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Hello guys, I’m happy to meet you via my blog . So how’s quarantine going ?????
Hope you’re all enjoying 😅😅😅😅lol just kidding😜😜😜 . Introverts may enjoy it but not all can have fun during quarantine. Most of us are bored as hell 😞😞😞🙋♂️🙋♂️🙋♂️.
So today we’re gonna learn about some of the outbreaks from past . I have planned to write this blog as a duology which means this blog will have a sequel 😁😁♥️♥️
PLAGUE OF ATHENS:
* The plague of athens was an epidemic that ruined the city of Athens in ancient Greece during the pelponessian war (430BC) and this plague occurred during the second year of the war .
The plague killed an estimated 75,000 to 100,000 people and is believed to have entered Athens through Piraeus, the city’s port and sole source of food and supplies.Much of the eastern Mediterranean also saw an outbreak of the disease, albeit with less impact
The plague had serious effects on Athens’ society, resulting in a lack of adherence to laws and religious belief; in response laws became stricter, resulting in the punishment of non-citizens claiming to be Athenian. In addition, Pericles, the leader of Athens, died from the plague.The plague returned twice more, in 429 BC and in the winter of 427/426 BC. Some 30 pathogens have been suggested as having caused the plague.
PIC: KING PERICLES
DEATH TOLL:75,000 -100 ,000
LOCATION: GREECE ,EGYPT ,LIBYA,ETHIOPIA
Antonine plague is also known as the plague of Galen. It was an ancient pandemic brought to the Roman Empire by troops who were returning from campaigns in the Near East. Scholars have suspected it to have been either smallpoxor measles.The plague may have claimed the life of a Roman emperor, Lucius Verus, who died in 169 and was the co-regent of Marcus Aurelius Antoninus, whose family name, Antoninus, has become associated with the pandemic.
According to the contemporary Roman historian Cassius Dio, the disease broke out again nine years later in 189 AD and caused up to 2,000 deaths a day in Rome, one quarter of those who were affected.The total death count has been estimated at 5 million,and the disease killed as much as one third of the population in some areas and devastated the Roman army.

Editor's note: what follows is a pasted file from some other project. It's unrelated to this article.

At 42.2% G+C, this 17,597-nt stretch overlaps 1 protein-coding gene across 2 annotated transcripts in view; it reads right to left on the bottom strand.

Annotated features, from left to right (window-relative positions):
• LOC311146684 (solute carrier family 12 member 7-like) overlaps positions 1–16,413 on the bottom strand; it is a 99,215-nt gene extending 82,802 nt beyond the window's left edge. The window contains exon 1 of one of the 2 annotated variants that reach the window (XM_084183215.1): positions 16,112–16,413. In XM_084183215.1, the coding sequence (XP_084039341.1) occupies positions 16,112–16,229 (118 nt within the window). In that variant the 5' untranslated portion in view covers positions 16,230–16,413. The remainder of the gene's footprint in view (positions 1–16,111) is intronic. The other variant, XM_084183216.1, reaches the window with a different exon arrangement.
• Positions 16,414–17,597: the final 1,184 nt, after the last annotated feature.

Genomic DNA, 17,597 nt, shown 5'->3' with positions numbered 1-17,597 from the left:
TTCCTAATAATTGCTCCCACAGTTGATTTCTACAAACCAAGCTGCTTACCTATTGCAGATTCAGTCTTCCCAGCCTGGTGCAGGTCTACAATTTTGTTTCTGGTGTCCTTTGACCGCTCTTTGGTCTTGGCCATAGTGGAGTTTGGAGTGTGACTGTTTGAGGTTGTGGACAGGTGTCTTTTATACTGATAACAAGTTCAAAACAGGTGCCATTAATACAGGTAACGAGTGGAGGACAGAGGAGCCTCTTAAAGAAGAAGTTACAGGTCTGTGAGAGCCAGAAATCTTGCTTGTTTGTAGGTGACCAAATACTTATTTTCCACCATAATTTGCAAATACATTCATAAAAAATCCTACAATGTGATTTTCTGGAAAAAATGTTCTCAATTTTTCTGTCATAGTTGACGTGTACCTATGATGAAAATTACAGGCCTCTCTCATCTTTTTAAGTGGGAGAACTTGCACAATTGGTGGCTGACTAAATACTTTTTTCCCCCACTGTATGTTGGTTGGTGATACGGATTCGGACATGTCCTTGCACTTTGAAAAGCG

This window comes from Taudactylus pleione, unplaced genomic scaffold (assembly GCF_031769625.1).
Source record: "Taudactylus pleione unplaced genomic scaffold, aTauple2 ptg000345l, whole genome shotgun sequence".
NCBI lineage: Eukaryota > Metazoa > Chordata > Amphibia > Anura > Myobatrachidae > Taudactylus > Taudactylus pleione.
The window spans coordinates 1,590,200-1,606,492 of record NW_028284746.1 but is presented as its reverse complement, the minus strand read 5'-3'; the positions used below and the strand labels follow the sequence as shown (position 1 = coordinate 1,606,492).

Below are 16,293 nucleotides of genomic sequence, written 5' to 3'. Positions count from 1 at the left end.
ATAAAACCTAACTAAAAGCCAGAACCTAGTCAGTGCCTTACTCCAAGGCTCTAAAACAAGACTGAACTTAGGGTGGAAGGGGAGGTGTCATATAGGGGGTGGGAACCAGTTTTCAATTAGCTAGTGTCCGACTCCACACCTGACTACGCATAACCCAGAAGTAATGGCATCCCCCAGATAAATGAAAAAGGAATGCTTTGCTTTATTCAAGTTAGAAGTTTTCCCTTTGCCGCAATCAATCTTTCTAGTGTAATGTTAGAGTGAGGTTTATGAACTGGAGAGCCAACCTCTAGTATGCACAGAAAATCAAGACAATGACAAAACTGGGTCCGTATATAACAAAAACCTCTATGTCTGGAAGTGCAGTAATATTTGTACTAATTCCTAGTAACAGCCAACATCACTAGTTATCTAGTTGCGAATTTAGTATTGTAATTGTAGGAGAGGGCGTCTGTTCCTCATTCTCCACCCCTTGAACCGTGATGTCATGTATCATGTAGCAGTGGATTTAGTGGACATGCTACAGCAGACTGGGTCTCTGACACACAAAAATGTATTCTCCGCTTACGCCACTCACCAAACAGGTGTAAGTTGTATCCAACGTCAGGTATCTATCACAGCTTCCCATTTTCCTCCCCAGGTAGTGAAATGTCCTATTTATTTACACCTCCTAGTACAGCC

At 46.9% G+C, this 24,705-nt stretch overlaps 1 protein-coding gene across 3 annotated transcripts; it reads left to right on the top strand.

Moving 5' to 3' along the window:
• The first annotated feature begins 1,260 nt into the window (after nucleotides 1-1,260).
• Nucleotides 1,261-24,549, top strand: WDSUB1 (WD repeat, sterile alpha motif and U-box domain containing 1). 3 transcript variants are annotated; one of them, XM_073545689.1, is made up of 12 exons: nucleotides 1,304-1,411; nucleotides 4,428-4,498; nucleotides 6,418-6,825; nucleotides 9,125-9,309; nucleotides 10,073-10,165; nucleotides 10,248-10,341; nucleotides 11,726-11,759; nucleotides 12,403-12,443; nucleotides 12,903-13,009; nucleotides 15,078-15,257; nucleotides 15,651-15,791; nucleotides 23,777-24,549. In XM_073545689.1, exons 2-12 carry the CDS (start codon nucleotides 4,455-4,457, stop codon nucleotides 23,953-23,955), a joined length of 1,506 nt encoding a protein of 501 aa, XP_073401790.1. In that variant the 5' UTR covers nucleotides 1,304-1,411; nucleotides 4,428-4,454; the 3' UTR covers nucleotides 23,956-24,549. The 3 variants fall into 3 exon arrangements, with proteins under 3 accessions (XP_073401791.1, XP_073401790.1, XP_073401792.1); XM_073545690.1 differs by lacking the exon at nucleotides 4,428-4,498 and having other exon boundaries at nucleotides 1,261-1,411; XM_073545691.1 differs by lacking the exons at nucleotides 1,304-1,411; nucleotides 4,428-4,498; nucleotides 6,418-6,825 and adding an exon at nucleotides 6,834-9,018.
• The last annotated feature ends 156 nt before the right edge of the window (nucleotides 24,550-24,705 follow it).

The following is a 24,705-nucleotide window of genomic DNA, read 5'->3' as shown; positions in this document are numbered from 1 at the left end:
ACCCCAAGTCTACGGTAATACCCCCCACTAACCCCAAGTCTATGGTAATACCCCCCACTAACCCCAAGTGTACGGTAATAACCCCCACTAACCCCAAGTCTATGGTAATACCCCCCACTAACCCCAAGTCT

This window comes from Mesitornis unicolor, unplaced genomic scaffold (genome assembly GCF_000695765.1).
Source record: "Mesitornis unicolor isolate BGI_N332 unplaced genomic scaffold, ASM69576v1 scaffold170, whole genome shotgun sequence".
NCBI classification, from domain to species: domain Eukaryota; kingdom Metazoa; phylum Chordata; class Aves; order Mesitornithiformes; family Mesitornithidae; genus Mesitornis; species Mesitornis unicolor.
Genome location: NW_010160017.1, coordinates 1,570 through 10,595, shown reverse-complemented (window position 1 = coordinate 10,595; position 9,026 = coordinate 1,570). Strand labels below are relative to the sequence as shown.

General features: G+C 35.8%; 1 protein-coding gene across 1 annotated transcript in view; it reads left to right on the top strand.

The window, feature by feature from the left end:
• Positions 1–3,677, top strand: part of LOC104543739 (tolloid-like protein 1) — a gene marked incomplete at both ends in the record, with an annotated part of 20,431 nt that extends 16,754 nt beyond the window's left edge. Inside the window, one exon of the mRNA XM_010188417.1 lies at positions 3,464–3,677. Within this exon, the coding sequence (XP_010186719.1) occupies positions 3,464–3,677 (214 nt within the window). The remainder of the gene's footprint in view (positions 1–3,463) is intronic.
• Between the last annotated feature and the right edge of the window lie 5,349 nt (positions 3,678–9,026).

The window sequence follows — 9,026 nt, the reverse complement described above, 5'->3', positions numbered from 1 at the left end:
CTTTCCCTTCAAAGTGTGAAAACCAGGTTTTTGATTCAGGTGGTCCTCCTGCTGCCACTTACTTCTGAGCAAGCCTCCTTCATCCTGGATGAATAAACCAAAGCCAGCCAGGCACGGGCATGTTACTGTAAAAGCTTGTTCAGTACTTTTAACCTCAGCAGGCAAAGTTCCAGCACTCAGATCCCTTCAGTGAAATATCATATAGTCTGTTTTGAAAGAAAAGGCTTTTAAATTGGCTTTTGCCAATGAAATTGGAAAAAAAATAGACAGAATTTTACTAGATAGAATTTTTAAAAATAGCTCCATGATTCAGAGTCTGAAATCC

DEATH TOLL :5 to 10 million
LOCATION: Roman empire
PLAGUE OF CYPRIAN:
* The plague of cyprian was a pandemic that devastated the Roman empire about from AD 249 to 262.
It is named after St. Cyprian, bishop of Carthage, an early Christian writer who witnessed and described the plague.
Historians and researchers are not are not sure about the agent of plague but suspects have included smallpox, pandemic influenza and viral hemorrhagic fever (filoviruses) like the Ebola virus.
DEATH TOLL: 1 million plus
Pic depicting the plague of cyprian
PLAGUE OF JUSTINIAN:
The Plague of Justinian is the first and the best known outbreak of the first plague pandemic, which continued to recur until the middle of the 8th century.
The disease afflicted the entire Mediterranean Basin, Europe, and the Near East, severely affecting the Sasanian Empire and the Roman Empire and especially its capital, Constantinople.
The plague is named after the Roman emperor in constantinople Justinian I (r. 527–565), who was affected and later recovered from the disease according to his court historian procopius .
The contagion arrived in Roman Egypt in 541 and spread around the Mediterranean Sea until 544; in Northern Europe and the Arabian Peninsula it persisted until 549.
The bacterium yersinia pestis was responsible for the pandemic
DEATH TOLL: 25 to 100 million (40 – 50 percentage of population of Europe)
LOCATION: Europe and west asia
THE BLACK PLAGUE:
The Black Death, also known as the Pestilence and the Great Mortality, was the most fatal pandemic recorded in human history, resulting in the deaths of up to 75–200 million people in Eurasia and North Africa,peaking in Europe from 1347 to 1351.
Plague, the disease caused by the bacterium Yersinia pestis, was the cause; Y. pestis infection most commonly results in bubonic plague, but can cause septicaemic or pneumonic plague.
DEATH TOLL: 75 – 200 million
LOCATION: Europe ,asia and north Africa
A plague doctor was a physician who treated victims of the bubonic plague. In times of epidemics, these physicians were specifically hired by towns where the plague had taken hold. Since the city was paying their salary, they treated everyone both the wealthy and the poor .
Mankind has faced lot of pandemics like these over the years. I would rate these as the deadliest outbreaks of all time .
Hope you guys like it , since this is a duology , I’ll write about the other outbreaks in my next blog which will be the sequel to this and I’ll publish it as soon as possible.
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